I wouldn't use this as an immediate fix--to remove immediate memories from the short term--because I want to extract what I can from them, which can take some 'down in the weeds' introspection. Once they're of no further 'use,' though, it's a waste of mental energy to keep them kicking around.

  6. #26
    Senior Member Jaguar's Avatar
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    Would you erase your painful memories?
    Never.
    They all have contributed to who I am, today.

  7. #27
    can't handcuff the wind Z Buck McFate's Avatar
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    Quote Originally Posted by Salomé View Post
    Are the people you know that have suffered the most misfortune the ones with the best judgment?
    Because that has not been my experience at all. Quite the reverse, in fact.
    This comes back to the point I was making about the present standards of 'professional mental health' really just not being very good. The people I know who have suffered the most and have only been driven farther into their unconscious coping methods- as a result of not finding the actual source of their suffering- definitely do not have the best judgment.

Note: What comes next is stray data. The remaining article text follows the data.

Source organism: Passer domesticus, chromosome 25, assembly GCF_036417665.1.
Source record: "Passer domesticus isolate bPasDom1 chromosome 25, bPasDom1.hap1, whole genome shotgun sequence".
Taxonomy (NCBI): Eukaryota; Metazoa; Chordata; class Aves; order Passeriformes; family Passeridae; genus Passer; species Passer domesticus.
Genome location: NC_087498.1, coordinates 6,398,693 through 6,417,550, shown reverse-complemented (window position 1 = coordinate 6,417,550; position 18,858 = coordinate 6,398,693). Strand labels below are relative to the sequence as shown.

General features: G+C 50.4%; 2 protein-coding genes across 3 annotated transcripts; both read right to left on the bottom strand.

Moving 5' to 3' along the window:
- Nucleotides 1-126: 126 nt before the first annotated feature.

The causes of suffering are relative- and if we remove that which causes suffering instead of learning how to deal with it, then we'll just 'suffer' from lesser things instead. The 'first world problems' meme exemplifies this rather well. The things which cause suffering will only get more and more pathetic and lame as time goes on.
    Reality is a collective hunch. -Lily Tomlin

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  8. #28
    can't handcuff the wind Z Buck McFate's Avatar
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    from Troubled Childhood May Predict PTSD


    As compared with the resilient Danish soldiers, all those who developed PTSD were much more likely to have suffered emotional problems and traumatic events prior to deployment. In fact, the onset of PTSD was not predicted by traumatic war experiences but rather by childhood experiences of violence, especially punishment severe enough to cause bruises, cuts, burns and broken bones. PTSD sufferers were also more likely to have witnessed family violence and to have experienced physical attacks, stalking or death threats by a spouse. They also more often had past experiences that they could not, or would not, talk about.